OMB County Classifications

July 2016, updated July 2017

The maps below show the county classifications based on the Office of Management and Budget (OMB), which classifies metropolitan counties (“urban”) and nonmetropolitan counties (“rural”). Nonmetropolitan (rural) counties can be further split into two categories: micropolitan and noncore counties.

OMB Rural and Urban County Designations (2015)

This map of the United States shows counties classified as metropolitan, micropolitan, and noncore. A text description of this map is included in the webpage content.

Click on the map for a larger, downloadable and shareable version.

This map of the United States depicts urban and rural counties across America using the Office of Management and Budget classifications. In general, Metropolitan counties (1,236 counties) are more prevalent along both the Atlantic and Pacific coasts, and throughout the eastern and Midwestern states. Micropolitan (663 counties) and Noncore (1,334) counties are more common in the Northeast, parts of Northern Midwest, the Great Plains, and the Rocky Mountain region.

To browse or download the data this map was created with, use our Disability Counts Data Finder tool.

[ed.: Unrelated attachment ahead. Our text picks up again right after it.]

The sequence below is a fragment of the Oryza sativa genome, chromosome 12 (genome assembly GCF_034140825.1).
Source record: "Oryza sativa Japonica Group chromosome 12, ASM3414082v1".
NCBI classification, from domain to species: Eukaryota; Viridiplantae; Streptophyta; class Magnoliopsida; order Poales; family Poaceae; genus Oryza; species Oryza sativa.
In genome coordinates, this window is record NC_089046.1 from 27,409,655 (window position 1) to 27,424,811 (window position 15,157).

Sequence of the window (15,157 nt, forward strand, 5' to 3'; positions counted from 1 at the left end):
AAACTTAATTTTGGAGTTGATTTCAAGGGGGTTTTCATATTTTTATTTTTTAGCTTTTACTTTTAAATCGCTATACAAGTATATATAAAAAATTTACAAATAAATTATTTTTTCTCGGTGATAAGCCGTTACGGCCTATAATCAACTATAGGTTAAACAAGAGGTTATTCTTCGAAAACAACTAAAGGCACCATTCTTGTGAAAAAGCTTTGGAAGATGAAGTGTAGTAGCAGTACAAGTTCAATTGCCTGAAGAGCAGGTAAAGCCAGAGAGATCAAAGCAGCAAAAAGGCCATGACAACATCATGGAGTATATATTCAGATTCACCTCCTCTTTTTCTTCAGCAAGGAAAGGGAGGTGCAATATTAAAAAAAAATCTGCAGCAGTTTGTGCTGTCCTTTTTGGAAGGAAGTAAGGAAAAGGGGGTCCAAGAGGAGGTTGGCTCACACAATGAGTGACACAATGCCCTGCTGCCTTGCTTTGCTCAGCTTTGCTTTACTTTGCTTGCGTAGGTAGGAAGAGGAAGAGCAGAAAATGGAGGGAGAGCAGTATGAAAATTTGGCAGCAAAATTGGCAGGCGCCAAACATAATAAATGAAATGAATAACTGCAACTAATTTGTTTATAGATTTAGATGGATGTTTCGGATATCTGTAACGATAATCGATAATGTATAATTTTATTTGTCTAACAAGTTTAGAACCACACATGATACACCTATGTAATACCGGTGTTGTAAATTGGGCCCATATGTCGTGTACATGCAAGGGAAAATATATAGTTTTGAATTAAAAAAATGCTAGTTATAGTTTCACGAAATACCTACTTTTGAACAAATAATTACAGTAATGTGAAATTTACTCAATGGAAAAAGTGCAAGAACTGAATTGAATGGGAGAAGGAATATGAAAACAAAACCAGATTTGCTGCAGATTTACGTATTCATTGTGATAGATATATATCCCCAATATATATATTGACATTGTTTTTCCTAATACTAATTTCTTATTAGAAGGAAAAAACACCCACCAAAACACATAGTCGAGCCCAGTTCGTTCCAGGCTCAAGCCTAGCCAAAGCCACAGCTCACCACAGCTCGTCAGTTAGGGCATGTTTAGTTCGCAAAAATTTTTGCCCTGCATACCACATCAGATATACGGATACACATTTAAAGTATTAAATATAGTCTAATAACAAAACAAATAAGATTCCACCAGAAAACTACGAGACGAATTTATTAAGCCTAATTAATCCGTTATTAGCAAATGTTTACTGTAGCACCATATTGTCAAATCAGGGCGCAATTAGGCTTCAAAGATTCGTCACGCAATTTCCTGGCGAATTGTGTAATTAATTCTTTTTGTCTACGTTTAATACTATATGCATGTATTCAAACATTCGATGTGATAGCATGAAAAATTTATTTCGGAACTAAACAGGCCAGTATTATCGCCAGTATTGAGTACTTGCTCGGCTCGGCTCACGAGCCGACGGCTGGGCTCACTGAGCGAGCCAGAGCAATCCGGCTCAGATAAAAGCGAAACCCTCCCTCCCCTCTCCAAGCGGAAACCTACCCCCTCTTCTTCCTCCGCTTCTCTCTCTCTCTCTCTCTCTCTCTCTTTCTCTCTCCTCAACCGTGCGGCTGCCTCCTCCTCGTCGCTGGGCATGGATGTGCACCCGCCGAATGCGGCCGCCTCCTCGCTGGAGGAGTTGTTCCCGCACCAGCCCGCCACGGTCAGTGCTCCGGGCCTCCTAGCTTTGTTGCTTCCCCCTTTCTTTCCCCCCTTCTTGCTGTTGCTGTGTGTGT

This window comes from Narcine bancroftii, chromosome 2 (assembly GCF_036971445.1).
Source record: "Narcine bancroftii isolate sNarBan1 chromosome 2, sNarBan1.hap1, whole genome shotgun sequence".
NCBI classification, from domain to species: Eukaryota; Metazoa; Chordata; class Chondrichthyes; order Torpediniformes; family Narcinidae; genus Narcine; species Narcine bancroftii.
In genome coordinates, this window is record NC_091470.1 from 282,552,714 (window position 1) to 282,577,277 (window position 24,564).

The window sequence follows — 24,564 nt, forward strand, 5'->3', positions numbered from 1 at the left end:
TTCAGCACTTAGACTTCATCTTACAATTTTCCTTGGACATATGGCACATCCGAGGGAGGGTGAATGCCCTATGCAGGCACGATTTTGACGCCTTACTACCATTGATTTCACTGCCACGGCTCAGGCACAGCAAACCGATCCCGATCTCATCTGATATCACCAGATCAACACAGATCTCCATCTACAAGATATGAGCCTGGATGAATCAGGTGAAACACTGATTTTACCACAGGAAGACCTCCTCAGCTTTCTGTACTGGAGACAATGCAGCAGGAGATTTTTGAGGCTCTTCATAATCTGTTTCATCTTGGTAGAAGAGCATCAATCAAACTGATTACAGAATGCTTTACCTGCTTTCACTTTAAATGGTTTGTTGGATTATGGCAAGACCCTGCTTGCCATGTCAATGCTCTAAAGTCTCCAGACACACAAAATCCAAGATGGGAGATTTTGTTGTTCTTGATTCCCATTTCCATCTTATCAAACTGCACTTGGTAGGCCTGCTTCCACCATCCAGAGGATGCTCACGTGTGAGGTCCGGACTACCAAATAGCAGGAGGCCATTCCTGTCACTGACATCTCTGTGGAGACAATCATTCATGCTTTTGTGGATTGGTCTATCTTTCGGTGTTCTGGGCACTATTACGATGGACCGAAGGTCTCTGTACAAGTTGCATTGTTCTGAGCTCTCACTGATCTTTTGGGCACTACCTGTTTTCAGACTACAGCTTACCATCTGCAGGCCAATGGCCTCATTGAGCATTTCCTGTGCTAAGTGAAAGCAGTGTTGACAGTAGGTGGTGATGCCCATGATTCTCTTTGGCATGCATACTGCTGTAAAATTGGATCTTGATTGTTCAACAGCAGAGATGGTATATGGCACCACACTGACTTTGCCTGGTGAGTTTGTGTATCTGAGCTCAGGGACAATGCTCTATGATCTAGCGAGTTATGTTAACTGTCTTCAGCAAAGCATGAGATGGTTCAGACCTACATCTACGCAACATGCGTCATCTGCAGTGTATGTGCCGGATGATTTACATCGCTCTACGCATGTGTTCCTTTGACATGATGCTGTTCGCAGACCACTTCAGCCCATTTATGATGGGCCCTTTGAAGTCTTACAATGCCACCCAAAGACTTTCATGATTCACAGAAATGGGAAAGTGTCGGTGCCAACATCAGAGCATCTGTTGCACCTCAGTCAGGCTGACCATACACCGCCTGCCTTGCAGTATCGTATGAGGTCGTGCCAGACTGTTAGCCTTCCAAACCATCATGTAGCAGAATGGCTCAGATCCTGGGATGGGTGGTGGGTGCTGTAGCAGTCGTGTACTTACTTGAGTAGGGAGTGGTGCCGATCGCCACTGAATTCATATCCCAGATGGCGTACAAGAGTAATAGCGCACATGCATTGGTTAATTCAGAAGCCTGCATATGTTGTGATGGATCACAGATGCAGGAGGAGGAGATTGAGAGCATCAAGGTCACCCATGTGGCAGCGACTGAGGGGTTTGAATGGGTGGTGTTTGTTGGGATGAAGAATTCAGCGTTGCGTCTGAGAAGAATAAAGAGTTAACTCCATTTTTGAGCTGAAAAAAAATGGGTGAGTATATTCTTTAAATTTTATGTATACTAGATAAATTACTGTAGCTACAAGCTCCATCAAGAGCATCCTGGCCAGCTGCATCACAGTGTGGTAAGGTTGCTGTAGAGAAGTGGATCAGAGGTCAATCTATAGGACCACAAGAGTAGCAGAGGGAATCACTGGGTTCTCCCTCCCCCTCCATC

Map produced July 2017.

OMB Rural and Urban County Designations (2014)

This map of the United States shows counties classified as metropolitan, micropolitan, and noncore. A text description of this map is included in the webpage content.

Click on the map for a larger, downloadable and shareable version.

This map of the United States depicts urban and rural counties across America using the Office of Management and Budget classifications. In general, Metropolitan (1,235) counties are more prevalent along both the Atlantic and Pacific coasts, and throughout the eastern and Midwestern states. Micropolitan (646) and Noncore (1,339) counties are more common in the northeast, parts of northern Midwest, the Great Plains, and Rocky Mountains.

Map produced by RTC:Rural, July 2016.

This work is part of the RTC:Rural Geography of Disability Project.